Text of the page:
Yes, this is akin to the new satellite constellations being announced by billionaire backers like Elon Musk, Jeff Bezos, and others. Just as discussions about the maturing car company, Tesla, have transitioned to a wider discussion of every other car company converting to all-electric, it appears that every company is rethinking how space can help them be more profitable and secure. By having their own truly private and secure internet and data storage, these American companies will be impervious to extortion rackets like Colonial was and so many others who suffer and pay in the shadows. Companies can now build their own secure communications in space, at a cost that is a mere fraction of their corporate IT budget.
With Colonial Pipeline vulnerable to adversarial cyber threats, soaring gas prices were in no one’s holiday plans this year. The effects of the cyberattack, while disastrous at the pump, could have been avoided altogether had Colonial taken advantage of spin-off of space technology from the commercial space race. Transitioning one single world wide web to a collection of hundreds, and maybe thousands of physically separate and low-cost internets will ensure security against similar types of cyber-attacks. CEOs who choose not to secure their communications with their own separate internet system put their companies’ futures at risk of major losses and disruption, especially as talk about insurance companies no longer providing coverage to pay out ransomware grow from just talk to real changes in policy and protection. Our President himself has a communications system insulated from cyber threats to ensure the operability of our greatest military asset. And lucky for everyone, today’s commercial satellite economy can provide everyday CEO’s and government agency directors something similar to what our President has – their own distinct communication network and internet – to make themselves less vulnerable in the event of future attacks.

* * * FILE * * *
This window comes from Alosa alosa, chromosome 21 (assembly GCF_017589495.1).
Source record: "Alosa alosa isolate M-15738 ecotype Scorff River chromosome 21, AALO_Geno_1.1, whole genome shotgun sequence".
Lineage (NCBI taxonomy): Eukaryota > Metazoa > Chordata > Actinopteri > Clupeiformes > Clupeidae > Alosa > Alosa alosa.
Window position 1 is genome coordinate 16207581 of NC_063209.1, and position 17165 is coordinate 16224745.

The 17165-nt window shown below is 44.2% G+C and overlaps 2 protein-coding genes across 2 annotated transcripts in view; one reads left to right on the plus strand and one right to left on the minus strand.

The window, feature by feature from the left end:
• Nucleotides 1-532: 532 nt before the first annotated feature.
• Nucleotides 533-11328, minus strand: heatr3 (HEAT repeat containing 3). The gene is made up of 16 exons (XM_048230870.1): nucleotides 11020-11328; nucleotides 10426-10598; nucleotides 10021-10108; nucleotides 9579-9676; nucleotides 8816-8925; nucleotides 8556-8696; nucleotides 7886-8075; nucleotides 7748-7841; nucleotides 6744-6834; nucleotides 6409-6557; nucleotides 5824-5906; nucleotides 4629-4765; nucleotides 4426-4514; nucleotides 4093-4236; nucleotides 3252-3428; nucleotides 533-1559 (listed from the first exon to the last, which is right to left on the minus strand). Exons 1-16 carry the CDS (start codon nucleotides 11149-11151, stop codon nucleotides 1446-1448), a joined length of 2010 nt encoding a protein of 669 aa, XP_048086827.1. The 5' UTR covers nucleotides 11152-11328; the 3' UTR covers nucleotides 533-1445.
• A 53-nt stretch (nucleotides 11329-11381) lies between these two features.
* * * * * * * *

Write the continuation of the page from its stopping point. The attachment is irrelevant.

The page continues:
This Article firstly Publish on www.forbes.com